Active aerodynamics, a slippery obsession

Forget nearly everything you may know about aerodynamics. Images of wind tunnels whisking streams of air over and under the family sedan, this is not.

Active aerodynamics employs self-adjusting front and rear spoilers, open and shut vents, and in-motion height adjustments to keep vehicles firmly planted on the road while maintaining optimum efficiency – whether in terms of speed, downforce or fuel consumption.

Much of the technology was born (or banned, in the case of Formula 1) on racetracks, and now can be found on everything from the most coveted supercars to the simplest  four-wheeled conveyances.

To find out what drivers think about the emergence of “active aero”, as it is known, the members of the question and answer community were consulted for a few active-aero musings.

Hiding in plain sight

Quora user David Chan named the 2014 Porsche 911 Turbo as a prime example of active aerodynamics. He noted the car has "an angle-adjustable rear wing that elevates at speed and also a three-piece front chin spoiler that drops down in two phases."

Indeed, at 75mph the 911 Turbo's front fascia wing extends down slightly and rear wing lifts for maximum control with minimal drag. The driver decides the next level of active aerodynamics with the press of a button in the cabin. The front and rear wings are then fully extended, creating maximum downforce. Fuel efficiency and a bit of speed are sacrificed here in exchange for heightened control.

As impressive as Porsche's active system is, Chan thinks the 1,001 horsepower Bugatti Veyron, which will end production shortly after a nine-year run, takes active aero to a new level. "Sure, it has the activated wing at speed, but the whole car exerts downforce and will actually lower itself for two height settings with a checklist to adjust height and retract vents to permit the car to achieve top speed," Chan said.

When the requisite 137mph is reached, the Veyron digs into the road by lowering itself by nearly two inches in the front and more than one inch out back. A rear spoiler extends as well, and flaps emerge near the front tires. For speeds beyond 233mph – yes, beyond – the driver can pre-set the ground clearance to less than three inches, close the front flaps and keep the rear spoiler flush with the car. The Veyron maintains this mode until the brakes are inevitably tapped and then extends the rear spoiler, all to keep driver on the road and out of the hospital.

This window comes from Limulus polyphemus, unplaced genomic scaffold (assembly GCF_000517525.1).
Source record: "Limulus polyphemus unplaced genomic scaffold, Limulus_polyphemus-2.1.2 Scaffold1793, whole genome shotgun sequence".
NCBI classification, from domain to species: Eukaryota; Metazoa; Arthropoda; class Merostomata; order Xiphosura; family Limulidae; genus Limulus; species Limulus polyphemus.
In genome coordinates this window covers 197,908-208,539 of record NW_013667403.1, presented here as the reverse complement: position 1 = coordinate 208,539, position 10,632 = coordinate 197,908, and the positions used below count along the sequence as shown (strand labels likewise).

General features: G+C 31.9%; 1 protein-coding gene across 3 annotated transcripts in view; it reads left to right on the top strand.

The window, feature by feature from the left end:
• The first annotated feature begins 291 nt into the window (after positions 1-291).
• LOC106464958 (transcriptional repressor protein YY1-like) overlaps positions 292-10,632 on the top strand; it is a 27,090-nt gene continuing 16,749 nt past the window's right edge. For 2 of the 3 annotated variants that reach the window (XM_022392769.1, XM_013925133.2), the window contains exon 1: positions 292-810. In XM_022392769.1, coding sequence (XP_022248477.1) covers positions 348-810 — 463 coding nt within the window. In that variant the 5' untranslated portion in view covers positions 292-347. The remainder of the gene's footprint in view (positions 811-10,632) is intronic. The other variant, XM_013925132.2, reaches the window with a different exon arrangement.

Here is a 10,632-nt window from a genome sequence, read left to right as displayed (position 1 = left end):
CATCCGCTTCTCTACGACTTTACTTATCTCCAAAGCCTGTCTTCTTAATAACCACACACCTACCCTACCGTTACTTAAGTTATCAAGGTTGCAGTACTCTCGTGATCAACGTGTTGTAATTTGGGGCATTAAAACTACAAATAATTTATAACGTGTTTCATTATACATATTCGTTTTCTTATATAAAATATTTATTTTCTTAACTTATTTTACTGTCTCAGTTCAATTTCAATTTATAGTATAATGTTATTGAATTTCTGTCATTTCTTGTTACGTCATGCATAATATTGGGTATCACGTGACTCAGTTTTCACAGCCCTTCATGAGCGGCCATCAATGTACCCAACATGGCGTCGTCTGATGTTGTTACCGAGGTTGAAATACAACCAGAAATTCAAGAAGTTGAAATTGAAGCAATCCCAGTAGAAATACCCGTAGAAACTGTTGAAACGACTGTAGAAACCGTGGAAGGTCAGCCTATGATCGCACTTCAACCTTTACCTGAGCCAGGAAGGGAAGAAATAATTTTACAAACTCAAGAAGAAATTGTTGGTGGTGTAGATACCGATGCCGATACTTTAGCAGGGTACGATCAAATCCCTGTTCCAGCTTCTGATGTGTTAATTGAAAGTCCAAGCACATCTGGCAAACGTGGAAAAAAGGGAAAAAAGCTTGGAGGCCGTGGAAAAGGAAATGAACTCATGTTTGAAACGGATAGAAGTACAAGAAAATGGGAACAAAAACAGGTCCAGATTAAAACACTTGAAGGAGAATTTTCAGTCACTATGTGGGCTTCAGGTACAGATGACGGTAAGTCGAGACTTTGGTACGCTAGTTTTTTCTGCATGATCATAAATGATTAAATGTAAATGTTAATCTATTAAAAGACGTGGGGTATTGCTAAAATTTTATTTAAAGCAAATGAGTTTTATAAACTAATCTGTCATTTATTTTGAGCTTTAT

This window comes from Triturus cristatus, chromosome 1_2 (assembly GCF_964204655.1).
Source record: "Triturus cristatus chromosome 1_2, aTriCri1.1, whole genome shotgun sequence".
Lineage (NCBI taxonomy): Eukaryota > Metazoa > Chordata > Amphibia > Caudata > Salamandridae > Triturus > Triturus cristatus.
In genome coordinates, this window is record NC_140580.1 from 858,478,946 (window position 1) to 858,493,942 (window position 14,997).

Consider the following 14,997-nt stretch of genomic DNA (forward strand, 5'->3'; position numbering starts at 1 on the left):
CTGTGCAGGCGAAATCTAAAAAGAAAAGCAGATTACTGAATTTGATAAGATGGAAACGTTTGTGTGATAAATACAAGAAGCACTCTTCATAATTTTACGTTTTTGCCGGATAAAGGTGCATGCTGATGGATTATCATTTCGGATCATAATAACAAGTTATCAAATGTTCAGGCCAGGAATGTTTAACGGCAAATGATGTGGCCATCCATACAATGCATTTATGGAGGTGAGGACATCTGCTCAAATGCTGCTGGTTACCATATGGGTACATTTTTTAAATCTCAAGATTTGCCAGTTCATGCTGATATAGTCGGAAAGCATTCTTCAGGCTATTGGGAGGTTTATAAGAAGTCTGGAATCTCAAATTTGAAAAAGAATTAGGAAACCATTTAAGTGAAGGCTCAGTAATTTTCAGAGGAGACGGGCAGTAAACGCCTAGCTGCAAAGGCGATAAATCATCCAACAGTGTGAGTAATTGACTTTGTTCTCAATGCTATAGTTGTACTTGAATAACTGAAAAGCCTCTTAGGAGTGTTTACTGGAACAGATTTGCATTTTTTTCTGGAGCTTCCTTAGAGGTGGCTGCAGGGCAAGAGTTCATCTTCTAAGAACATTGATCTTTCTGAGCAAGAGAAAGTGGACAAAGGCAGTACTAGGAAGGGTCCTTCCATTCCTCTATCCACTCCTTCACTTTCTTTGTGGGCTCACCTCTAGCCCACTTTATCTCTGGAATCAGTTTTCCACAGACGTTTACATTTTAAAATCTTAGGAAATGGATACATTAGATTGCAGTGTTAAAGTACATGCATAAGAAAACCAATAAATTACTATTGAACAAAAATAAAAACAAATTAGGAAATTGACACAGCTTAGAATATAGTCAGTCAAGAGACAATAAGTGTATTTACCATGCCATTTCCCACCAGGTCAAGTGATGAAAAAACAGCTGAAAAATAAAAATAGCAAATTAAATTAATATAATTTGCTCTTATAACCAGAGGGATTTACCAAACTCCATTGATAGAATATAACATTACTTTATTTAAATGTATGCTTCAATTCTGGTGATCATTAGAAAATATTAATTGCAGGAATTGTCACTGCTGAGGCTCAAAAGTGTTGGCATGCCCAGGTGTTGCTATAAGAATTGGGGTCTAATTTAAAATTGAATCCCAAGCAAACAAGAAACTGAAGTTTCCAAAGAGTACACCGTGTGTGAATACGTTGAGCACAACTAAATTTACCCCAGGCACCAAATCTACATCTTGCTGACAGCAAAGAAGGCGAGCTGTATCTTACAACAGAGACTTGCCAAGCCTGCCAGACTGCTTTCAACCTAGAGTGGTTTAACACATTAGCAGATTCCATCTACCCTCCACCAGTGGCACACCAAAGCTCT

Maximum control

Possibly no other car matches the sheer sophistication of the active aerodynamics found on the Pagani Huayra. Quora user Luke Pan noted the car "hides a series of sophisticated flaps that act like ailerons on an airplane, situated near the four corners of the car and integrated with the various trademark Pagani vents."

Pagani, which is based in Ferrari’s backyard of Modena, Italy, uses four flaps that pop up and down automatically based on aerodynamic calculations, which pair with the car's active front suspension to balance drag and downforce:

The flaps "work frantically when the car is at its best,” Pan writes, “adjusting instantly as its central brain sorts out the most effective angles [for] steering, throttle, and braking input, body pitch, yaw and roll, and several other factors.

"Watching the flaps work is quite an unusual sight,” he concedes, “but the end result is staggering, given its cornering speeds."

Active aero for the everyman

While these supercars need active aerodynamics to achieve the highest possible performance and control, the technology has also found its way into some of the most common vehicles on the road.

Quora user Shams Kazi mentioned early turbo versions of the Volkswagen New Beetle used active aerodynamics to raise and lower the rear wing. This built on earlier efforts with its 1990s-era Corrado sports hatchback. VW has since scrapped the Beetle's active aero, but other mass-production cars are bundled with their own systems.

The Eco model of the Chevrolet Cruze, for example, can be had with active front grille shutters that automatically close when the engine does not require gobs of air for cooling, which enhances fuel efficiency. Corporate parent General Motors now uses the technology across its brands.  

As active aero trickles down even to economy cars like the Cruze, a debt should be paid to the Le Mans endurance-racing circuit, a veritable test bed of aero tech. More auto-adjusting air dams, self-activating wings and other air-bending goodies will soon sprout up in passenger vehicles as a direct inheritance from these hyper-advanced machines. As goes racing, so goes the grocery-getter.

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